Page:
It should be noted that racial discrimination in redistricting is prohibited at the federal level by both the Constitution and the Voting Rights Act. Furthermore, in Florida specifically, the Fair Districts amendment to the state constitution prohibits gerrymandering, including gerrymandering that reduces the voting rights of racial groups. However, the Supreme Court’s erosion of the Voting Rights Act in 2013, when they effectively dismantled the preclearance requirement in Shelby v. Holder, and again in 2019 when they effectively allowed partisan gerrymandering in Rucho v. Common Cause, has made it harder to challenge gerrymandered maps on the basis of racial discrimination. Without the need for preclearance, many states and jurisdictions with a long history of Black voter suppression were able to enact new laws and maps that made it harder for many, especially Black voters, to vote without any federal oversight. And although unfair maps have been challenged in the courts, many successfully, the process of litigation can be costly and lengthy with no guarantees. Indeed, as of January 2023, the 2020 redistricting cycle is far from settled with 55 lawsuits, 32 of which challenge congressional maps, still outstanding. Until these cases are settled, voters from these states are subject to unfair voting laws and maps. Moreover, because Black voters are more likely to vote for Democrats, Republicans are able to justify gerrymandered maps that dilute the political power of Black Americans in courts on the basis that they are partisan-motivated rather than racially motivated, making it harder to challenge racism in the redistricting process via litigation.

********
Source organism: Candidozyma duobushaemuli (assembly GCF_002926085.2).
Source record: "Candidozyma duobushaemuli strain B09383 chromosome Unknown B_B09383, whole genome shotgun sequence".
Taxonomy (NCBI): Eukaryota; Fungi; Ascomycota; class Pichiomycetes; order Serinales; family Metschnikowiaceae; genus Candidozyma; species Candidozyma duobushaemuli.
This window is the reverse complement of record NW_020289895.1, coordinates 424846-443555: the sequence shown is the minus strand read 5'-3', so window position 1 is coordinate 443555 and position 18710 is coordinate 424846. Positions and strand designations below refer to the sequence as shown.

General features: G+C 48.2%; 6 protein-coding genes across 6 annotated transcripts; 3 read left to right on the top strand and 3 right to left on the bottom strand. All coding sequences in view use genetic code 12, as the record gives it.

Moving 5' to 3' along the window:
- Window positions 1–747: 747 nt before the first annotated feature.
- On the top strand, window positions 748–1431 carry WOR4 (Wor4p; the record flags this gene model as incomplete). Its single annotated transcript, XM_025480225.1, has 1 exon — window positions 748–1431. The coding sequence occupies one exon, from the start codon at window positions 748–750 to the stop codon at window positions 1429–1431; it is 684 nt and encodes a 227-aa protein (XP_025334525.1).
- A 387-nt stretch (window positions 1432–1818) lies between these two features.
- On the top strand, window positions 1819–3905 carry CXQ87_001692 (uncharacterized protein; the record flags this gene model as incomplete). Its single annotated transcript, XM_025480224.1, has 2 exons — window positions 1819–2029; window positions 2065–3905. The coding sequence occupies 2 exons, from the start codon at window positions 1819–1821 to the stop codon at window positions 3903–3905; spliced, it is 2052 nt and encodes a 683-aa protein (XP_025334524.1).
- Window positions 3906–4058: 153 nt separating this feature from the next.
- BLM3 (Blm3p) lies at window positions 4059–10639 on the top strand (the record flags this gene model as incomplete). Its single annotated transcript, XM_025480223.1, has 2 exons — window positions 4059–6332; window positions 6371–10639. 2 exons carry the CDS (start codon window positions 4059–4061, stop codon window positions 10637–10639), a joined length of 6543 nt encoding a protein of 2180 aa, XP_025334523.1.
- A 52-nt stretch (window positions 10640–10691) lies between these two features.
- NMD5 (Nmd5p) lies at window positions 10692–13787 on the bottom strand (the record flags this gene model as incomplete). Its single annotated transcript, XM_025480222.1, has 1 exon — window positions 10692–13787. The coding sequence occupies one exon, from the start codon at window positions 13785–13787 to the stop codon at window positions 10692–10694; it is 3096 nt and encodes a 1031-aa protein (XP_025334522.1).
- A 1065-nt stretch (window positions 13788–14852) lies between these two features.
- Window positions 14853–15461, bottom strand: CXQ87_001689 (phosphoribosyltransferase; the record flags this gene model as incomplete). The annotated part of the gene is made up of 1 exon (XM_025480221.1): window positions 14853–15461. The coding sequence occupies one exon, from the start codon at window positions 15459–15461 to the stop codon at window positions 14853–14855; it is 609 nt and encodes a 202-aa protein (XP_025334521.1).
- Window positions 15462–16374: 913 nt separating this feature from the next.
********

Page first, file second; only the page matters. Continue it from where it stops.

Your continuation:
Simply having Black Americans in elected office does not necessarily mean that Black voters face no obstacles to voting or that their varied interests are adequately represented in government. However, descriptive representation is one, among many, indicators of a democracy that reflects the people it serves. And deliberate attempts to diminish Black representation in congress and state legislatures through gerrymandering and other racist voter suppression tactics indicate that our democracy has and will continue to poorly reflect Black Americans it is supposed to serve until sufficient reforms can be implemented to create the fair and equitable system that is supposed to be the promise of the United States.
1Wes Moore was elected governor of Maryland in November 2022, making him the only currently serving Black governor in the US. He is only the fifth Black governor in U.S. history and only the third to be democratically elected, the other two having advanced to the role when the democratically elected governor stepped down or was removed from office before the end of the term.
2Updated data on state legislators following the 2022 election has not yet been released. It is worth noting, however, that the share of Black state legislators has remained relatively unchanged since at least 2015, when it was at 9%.